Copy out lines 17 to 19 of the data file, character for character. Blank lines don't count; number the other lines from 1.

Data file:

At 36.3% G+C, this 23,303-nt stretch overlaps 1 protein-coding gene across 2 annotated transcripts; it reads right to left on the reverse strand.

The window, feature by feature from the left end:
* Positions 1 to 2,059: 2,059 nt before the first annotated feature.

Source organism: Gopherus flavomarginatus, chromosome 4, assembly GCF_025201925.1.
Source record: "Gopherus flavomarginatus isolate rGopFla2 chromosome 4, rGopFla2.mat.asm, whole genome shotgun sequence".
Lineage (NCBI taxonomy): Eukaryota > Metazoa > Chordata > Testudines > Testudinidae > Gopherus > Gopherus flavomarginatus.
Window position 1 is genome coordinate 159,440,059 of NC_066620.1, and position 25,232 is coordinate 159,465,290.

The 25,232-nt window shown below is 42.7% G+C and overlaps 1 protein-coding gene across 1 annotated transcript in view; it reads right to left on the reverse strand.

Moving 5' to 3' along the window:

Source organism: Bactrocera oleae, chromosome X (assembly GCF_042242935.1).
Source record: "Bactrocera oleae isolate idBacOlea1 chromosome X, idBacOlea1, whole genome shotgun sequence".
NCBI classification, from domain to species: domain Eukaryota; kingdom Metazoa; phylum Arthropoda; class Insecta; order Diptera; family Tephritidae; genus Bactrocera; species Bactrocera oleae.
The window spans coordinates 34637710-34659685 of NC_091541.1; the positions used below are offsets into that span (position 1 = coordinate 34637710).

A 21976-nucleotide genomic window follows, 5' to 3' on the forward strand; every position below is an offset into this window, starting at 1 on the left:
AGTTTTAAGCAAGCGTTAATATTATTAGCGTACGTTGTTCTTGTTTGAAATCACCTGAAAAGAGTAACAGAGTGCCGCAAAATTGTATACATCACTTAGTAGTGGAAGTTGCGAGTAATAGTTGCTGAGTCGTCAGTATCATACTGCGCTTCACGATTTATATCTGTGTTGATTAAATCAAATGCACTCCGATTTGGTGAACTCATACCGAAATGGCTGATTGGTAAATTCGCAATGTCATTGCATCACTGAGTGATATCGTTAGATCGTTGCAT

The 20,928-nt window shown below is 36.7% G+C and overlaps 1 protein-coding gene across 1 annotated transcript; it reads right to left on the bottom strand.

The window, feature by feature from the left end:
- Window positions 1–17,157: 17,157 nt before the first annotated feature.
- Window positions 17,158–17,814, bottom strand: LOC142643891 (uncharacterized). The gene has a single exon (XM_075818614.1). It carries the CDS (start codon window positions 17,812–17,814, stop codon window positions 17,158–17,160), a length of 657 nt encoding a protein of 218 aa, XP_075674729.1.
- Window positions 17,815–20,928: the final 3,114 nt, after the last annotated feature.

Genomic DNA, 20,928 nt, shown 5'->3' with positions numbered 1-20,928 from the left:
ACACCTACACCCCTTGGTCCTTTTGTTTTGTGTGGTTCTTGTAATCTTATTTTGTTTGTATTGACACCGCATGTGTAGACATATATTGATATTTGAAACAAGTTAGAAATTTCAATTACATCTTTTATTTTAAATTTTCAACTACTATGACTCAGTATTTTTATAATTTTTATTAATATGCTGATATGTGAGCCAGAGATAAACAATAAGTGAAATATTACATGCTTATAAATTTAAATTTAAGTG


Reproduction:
The window, feature by feature from the left end:
- Window positions 1–17,157: 17,157 nt before the first annotated feature.
- Window positions 17,158–17,814, bottom strand: LOC142643891 (uncharacterized). The gene has a single exon (XM_075818614.1). It carries the CDS (start codon window positions 17,812–17,814, stop codon window positions 17,158–17,160), a length of 657 nt encoding a protein of 218 aa, XP_075674729.1.